The rights of the poor old voters are, of course, almost entirely disregarded by these upright constitutional guardians. The electorate’s assumption that the undertakings given to it by political parties immediately prior to the general election will remain viable for the full three years of the parliamentary term is dismissed as quaintly naïve.

My concern with the Electoral Integrity laws is primarily the opposite. I want an MP to be able to stand up in favour of their party's policies, and in favour of the undertakings that party gave the voters. Maybe you think *I'm* naïve?

A candidate who stood for election promising, for example "We're a low tax party. We will not increase GST in the next three years. The Party leader has said we wont. The Caucus says we won't and the wider Party has adopted a policy against it. If you vote for me, and if you vote for my party, GST will stay as it is."

If that MP fights that decision in caucus, but is overborne because the MPs who are ministers have agreed, vote together with enough of the caucus to get a majority. Yes, they agreed to join the party to collectively advance party policy, *but* this isn't party policy. The wider party may still be opposed. It is directly contrary to compact with voters.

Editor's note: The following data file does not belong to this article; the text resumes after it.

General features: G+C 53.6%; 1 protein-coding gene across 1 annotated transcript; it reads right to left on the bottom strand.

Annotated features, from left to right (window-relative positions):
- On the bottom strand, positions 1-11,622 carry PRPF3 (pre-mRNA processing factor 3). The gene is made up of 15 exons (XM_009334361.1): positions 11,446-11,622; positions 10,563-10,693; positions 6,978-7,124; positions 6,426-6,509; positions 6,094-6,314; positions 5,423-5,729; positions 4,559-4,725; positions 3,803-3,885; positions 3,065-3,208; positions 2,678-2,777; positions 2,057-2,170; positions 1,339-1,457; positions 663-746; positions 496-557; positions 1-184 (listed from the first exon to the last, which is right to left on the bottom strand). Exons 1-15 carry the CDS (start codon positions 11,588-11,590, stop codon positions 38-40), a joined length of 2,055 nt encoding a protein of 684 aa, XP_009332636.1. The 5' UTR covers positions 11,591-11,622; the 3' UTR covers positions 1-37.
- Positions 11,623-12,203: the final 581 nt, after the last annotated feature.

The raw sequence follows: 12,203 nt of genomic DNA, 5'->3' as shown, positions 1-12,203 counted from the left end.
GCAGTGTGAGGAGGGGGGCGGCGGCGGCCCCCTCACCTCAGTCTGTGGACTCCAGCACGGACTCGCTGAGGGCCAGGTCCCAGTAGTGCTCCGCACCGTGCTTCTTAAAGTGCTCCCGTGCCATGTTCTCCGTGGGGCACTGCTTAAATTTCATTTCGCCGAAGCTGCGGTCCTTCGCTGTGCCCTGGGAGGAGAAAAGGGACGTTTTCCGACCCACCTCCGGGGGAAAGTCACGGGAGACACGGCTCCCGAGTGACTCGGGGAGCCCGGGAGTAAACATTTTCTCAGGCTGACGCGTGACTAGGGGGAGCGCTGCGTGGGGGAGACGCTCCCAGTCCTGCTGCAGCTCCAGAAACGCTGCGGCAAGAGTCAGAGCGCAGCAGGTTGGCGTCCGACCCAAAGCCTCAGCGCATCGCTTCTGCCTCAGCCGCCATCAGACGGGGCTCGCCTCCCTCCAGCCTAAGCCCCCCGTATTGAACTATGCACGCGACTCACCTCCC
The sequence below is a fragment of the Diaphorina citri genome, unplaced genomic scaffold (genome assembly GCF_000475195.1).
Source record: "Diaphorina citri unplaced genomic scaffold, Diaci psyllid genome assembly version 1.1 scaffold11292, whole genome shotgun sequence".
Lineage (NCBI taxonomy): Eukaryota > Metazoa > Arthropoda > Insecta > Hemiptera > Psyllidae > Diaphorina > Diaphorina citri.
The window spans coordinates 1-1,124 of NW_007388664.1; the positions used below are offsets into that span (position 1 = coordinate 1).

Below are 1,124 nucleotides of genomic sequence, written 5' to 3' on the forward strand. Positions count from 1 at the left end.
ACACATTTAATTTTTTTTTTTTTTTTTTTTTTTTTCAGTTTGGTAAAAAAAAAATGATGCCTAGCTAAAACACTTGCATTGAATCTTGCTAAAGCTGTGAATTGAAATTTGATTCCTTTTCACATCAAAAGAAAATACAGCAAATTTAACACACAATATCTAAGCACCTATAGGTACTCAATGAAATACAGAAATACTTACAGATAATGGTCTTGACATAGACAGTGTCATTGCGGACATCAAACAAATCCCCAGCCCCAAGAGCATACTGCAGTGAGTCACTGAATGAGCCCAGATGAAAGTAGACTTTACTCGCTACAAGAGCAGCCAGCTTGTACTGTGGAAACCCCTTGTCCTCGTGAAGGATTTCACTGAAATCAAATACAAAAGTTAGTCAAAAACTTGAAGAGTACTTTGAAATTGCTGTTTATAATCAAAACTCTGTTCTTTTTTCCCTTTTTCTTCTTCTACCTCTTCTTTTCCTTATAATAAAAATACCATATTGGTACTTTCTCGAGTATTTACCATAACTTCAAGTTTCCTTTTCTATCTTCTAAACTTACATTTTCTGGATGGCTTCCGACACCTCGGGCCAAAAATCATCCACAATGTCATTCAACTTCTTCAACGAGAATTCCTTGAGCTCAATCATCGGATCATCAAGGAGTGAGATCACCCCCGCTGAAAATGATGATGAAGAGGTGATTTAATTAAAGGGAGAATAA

Is it your position that the half dozen MPs in that party caucus, who could cross the floor, and vote down the policy, in line with their promise to voters that this wouldn't happen should not do so, that it is part of their compact with voters that they will stand aside from Parliament to ensure that other MPs can replace them to vote for it? These MPs, as candidates, said they would vote against this policy: do they have a moral obligation of some sort to ensure the policy passes because the caucus has decided it should contrary to that promise, and contrary to party policy, etc?

You say they should submit to the will of the majority. Is that the majority of the cabinet, whose minority must now support the decision in caucus? Or the majority of caucus (including Cabinet ministers opposed, but bound to support it)? Or is it the majority view of the party (and at what time, before the election, or subsequently)?

Because I can see the argument for the latter adopting your premises about collective action, but that is not in fact what this bill provides.

ps I really enjoyed your view on this, and it gave me a lot to think about.

greywarbler said...

Already party members sometimes cross the floor or abstain when they are sufficiently exercised. It is wrong of pundits to consider the rare situation, and favour action allowing that, ahead of and without any demur of the resulting weakening of the whole political system and the loss of respect for it by voters.